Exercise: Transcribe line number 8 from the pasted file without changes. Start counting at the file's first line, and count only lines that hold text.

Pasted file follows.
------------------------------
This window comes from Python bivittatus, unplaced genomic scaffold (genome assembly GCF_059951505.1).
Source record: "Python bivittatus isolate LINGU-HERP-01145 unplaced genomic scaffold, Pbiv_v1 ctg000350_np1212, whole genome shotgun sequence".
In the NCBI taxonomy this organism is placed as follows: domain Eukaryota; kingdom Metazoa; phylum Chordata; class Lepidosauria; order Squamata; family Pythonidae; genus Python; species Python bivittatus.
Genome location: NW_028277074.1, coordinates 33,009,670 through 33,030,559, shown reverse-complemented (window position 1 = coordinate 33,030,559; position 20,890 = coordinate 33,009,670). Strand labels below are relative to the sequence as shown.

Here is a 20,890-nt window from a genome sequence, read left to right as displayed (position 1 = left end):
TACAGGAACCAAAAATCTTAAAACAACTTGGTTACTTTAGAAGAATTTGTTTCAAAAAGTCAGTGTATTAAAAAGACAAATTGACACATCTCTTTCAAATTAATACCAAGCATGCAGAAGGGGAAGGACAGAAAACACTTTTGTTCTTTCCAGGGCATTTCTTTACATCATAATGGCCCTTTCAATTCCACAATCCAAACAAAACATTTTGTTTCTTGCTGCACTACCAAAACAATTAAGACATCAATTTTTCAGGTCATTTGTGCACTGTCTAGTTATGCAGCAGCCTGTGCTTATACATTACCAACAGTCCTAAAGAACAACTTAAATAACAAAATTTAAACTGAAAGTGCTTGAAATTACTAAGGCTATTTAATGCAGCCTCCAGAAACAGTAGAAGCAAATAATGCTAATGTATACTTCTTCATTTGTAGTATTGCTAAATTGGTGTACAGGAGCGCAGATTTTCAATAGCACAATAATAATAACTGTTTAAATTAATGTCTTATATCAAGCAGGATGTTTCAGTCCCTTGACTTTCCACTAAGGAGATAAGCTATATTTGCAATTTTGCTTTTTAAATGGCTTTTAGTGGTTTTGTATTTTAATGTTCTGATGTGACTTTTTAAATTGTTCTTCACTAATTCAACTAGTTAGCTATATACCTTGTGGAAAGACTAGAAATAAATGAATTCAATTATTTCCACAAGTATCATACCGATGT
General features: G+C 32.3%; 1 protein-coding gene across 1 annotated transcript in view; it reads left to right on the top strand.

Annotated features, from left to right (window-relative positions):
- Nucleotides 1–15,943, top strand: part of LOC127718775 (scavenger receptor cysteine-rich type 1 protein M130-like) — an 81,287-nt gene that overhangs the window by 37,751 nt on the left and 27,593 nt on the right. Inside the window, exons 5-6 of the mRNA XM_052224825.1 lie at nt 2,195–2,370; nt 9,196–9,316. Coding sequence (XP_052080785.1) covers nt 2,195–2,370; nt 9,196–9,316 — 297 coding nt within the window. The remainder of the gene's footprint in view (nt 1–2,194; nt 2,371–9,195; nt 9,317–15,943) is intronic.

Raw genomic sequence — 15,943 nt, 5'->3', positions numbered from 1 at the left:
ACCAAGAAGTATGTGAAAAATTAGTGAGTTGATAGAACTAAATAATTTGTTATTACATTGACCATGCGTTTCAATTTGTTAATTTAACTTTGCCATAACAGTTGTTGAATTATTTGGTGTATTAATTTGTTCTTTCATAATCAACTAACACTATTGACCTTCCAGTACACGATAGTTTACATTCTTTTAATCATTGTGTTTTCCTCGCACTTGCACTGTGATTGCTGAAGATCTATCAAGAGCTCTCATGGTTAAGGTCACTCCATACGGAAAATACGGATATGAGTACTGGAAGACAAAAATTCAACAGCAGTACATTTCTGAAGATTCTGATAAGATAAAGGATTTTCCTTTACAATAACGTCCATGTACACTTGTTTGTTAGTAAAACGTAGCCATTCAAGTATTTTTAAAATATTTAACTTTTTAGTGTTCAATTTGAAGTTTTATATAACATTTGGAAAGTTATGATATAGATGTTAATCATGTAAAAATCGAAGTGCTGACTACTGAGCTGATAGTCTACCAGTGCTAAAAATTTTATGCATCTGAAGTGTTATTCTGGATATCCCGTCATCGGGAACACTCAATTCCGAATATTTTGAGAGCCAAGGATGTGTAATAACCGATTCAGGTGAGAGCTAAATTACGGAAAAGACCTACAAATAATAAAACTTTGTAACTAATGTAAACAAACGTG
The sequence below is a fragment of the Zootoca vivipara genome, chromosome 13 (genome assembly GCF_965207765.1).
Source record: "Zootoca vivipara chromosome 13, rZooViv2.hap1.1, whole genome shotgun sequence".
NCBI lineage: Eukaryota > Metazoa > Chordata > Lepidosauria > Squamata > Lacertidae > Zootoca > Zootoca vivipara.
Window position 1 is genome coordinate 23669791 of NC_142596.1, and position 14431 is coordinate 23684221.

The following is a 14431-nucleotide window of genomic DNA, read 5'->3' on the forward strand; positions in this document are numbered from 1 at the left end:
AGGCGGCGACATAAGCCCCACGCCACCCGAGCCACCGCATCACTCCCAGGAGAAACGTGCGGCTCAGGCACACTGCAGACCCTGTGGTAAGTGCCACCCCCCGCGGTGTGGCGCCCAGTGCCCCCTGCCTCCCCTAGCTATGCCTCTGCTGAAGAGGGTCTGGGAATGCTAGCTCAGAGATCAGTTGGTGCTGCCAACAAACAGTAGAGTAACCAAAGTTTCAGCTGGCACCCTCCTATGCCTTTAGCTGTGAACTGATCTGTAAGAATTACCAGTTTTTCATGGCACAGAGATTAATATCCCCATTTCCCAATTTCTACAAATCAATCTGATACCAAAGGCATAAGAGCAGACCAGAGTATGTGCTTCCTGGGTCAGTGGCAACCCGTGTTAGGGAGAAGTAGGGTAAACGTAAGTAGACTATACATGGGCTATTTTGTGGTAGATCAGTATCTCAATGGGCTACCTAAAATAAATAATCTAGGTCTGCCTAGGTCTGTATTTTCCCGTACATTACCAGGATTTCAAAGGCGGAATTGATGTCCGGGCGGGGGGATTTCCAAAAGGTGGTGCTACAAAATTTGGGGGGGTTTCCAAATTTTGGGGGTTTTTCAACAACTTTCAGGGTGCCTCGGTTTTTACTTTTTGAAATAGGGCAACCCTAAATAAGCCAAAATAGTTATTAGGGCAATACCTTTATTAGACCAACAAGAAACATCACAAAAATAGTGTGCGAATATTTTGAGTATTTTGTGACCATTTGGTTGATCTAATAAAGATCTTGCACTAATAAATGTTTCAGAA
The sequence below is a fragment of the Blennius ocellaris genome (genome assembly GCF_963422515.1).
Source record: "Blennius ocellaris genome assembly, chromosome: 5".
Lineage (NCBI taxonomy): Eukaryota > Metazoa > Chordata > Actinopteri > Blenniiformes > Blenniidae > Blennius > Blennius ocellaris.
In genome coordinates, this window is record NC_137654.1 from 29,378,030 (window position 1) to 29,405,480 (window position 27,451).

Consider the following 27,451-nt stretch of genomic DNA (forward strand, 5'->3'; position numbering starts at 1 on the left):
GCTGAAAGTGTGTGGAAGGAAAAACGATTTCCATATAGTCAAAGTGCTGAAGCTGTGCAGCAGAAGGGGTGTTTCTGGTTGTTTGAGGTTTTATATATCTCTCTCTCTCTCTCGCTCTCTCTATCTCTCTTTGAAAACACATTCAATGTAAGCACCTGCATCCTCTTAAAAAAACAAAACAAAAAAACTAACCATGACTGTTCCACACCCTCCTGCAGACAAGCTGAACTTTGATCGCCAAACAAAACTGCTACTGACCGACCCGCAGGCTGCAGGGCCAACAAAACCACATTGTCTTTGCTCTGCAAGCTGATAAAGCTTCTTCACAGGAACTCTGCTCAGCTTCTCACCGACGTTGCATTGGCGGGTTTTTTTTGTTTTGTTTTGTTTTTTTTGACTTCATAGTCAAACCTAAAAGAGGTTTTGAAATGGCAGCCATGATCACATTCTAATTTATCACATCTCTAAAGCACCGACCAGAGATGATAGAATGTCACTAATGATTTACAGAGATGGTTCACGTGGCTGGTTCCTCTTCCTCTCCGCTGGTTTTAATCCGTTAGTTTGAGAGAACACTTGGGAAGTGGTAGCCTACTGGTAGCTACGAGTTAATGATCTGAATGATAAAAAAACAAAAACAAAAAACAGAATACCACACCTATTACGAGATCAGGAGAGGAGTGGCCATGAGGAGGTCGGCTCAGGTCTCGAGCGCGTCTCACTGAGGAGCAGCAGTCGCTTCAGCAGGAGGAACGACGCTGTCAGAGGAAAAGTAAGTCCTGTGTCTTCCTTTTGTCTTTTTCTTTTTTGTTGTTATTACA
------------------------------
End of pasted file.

Annotated features, from left to right (window-relative positions):